- A German Exception? Why the Country’s Coronavirus Death Rate Is Low
The pandemic has hit Germany hard, with more than 100,000 people infected. But the percentage of fatal cases has been remarkably low compared to those in many neighboring countries.
- In Italy, Going Back to Work May Depend on Having the Right Antibodies
Weighing an idea that might once have been relegated to science fiction, Italy once again finds itself in the unfortunate vanguard of Western democracies grappling with the coronavirus.
- Telemedicine Arrives in the U.K.: ‘10 Years of Change in One Week’
With the coronavirus pandemic turning doctors’ offices into no-go zones, family physicians are now doing many of their consultations online or by telephone.
- Trump Warns of ‘a Lot of Death’ While Also Revisiting Easter Sunday Services
President Trump warns of what could be “the toughest week,” while also saying he would like to consider relaxing social distancing rules for Easter services.
- FEMA, Racing to Provide Virus Relief, Is Running Short on Front-Line Staff
The agency leading the coronavirus response nationwide is facing a staffing crunch and has closed its training facilities to avoid spreading the virus, officials say.
- Can an Old Vaccine Stop the New Coronavirus?
A tuberculosis vaccine invented a century ago is cheap and safe, and seems to bolster the body’s immune system.
- China Pushes for Quiet Burials as Coronavirus Death Toll Is Questioned
Officials are trying to curb expressions of grief and control the narrative amid doubts about the official number of deaths in China.
- Gita Ramjee, a Leading AIDS Researcher, Dies at 63
Working in South Africa, she led studies and drug trials, hoping to overcome not only H.I.V. but also cultural barriers to stopping its spread. She died of the coronavirus.
- William Frankland, Pioneering Allergist, Dies at 108
One of the top allergists of the 20th century, Dr. Frankland, who died of the coronavirus, helped legions of hay fever sneezers by publicizing pollen counts. Among his patients was Saddam Hussein.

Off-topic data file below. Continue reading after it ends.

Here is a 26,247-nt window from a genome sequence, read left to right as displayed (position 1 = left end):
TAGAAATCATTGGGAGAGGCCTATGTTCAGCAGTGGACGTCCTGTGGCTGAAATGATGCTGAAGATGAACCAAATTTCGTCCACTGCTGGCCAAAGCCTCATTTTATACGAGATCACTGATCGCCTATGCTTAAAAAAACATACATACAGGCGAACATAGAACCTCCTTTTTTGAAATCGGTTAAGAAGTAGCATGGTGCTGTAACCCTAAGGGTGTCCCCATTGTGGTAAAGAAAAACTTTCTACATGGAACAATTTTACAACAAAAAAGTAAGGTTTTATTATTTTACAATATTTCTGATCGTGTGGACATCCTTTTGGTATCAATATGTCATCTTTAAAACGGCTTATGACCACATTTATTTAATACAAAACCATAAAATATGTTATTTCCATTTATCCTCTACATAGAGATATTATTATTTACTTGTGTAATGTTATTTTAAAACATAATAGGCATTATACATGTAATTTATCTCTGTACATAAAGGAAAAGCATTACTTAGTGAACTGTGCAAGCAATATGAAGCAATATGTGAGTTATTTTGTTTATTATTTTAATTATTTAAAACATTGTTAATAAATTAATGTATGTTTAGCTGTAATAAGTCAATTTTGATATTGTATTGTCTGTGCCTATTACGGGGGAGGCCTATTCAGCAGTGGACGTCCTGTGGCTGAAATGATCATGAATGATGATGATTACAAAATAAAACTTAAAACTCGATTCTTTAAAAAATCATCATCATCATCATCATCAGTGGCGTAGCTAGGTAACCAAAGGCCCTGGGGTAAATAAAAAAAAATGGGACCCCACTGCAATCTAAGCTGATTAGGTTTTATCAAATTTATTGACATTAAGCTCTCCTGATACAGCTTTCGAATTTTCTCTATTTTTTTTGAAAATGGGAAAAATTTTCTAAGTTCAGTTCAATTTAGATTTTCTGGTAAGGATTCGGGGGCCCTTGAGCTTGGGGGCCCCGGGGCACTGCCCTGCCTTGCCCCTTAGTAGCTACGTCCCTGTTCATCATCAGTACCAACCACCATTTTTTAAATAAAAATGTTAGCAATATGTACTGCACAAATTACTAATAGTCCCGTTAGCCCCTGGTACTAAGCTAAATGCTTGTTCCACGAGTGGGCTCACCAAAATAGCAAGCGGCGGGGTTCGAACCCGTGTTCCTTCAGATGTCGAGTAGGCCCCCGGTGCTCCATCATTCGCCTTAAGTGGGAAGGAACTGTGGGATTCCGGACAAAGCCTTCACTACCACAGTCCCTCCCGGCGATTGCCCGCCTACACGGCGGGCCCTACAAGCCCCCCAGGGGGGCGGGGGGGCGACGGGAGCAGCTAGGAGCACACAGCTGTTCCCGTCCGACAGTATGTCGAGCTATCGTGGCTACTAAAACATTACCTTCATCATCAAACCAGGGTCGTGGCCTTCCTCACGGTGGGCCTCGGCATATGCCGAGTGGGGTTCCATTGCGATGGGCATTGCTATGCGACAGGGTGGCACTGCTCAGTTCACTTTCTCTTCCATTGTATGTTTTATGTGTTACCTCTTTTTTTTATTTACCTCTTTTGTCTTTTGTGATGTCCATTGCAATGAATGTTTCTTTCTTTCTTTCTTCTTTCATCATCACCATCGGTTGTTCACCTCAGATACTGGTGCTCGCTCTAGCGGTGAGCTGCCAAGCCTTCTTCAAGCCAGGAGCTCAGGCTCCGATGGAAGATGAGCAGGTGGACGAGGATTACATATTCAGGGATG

- E.P.A. Threatens Legal Action Against Sellers of Fake Coronavirus Cleaners
The federal government is asking online retailers to take unregistered products that falsely claim protection from coronavirus off the market.
- How O.C.D. and Hand-Washing and Coronavirus Collide
For people who have been diagnosed with obsessive-compulsive disorder, the coronavirus pandemic creates blurry lines between safety and compulsion.
- The Bronx Zoo Is Also Empty, but the Animals Don’t Mind
The zoo is closed, but essential staff still arrive to care for the roughly 6,000 animals. They don’t seem too upset by the privacy.
- Coronavirus Live Updates: C.D.C. Recommends Wearing Masks
Alabama became the 41st state to issue a stay-at-home order, and the attorney general expanded the pool of prisoners eligible for early release from federal prisons.
- Trump Administration Officials Weigh How Far to Go on Recommending Masks
The expected change in position reflects concern over a worrisome rate of infection spread by people with no symptoms.
- Coronavirus vs Flu vs Allergies: Which One is It?
Seasonal allergy symptoms differ from those caused by viral infections like influenza or the coronavirus.
- Essential Drug Supplies for Virus Patients Are Running Low
Medicines to alleviate breathing difficulty, relieve pain and sedate coronavirus patients are in very high demand, depleting stock around the country.
- What Pregnant Women Should Know About Coronavirus
The risks, so far, seem no greater than for anyone else, but the research is thin and only applies to later stage of pregnancy.
- F.D.A. Approves First Coronavirus Antibody Test in U.S.
Such a test may help scientists learn how widespread the infection is, and how long people remain immune after recovering.
- Dr. John Murray, Pioneering Lung Expert, Dies at 92
Internationally recognized in pulmonology, he helped define acute respiratory distress syndrome, a condition that led to his death, attributed to the coronavirus.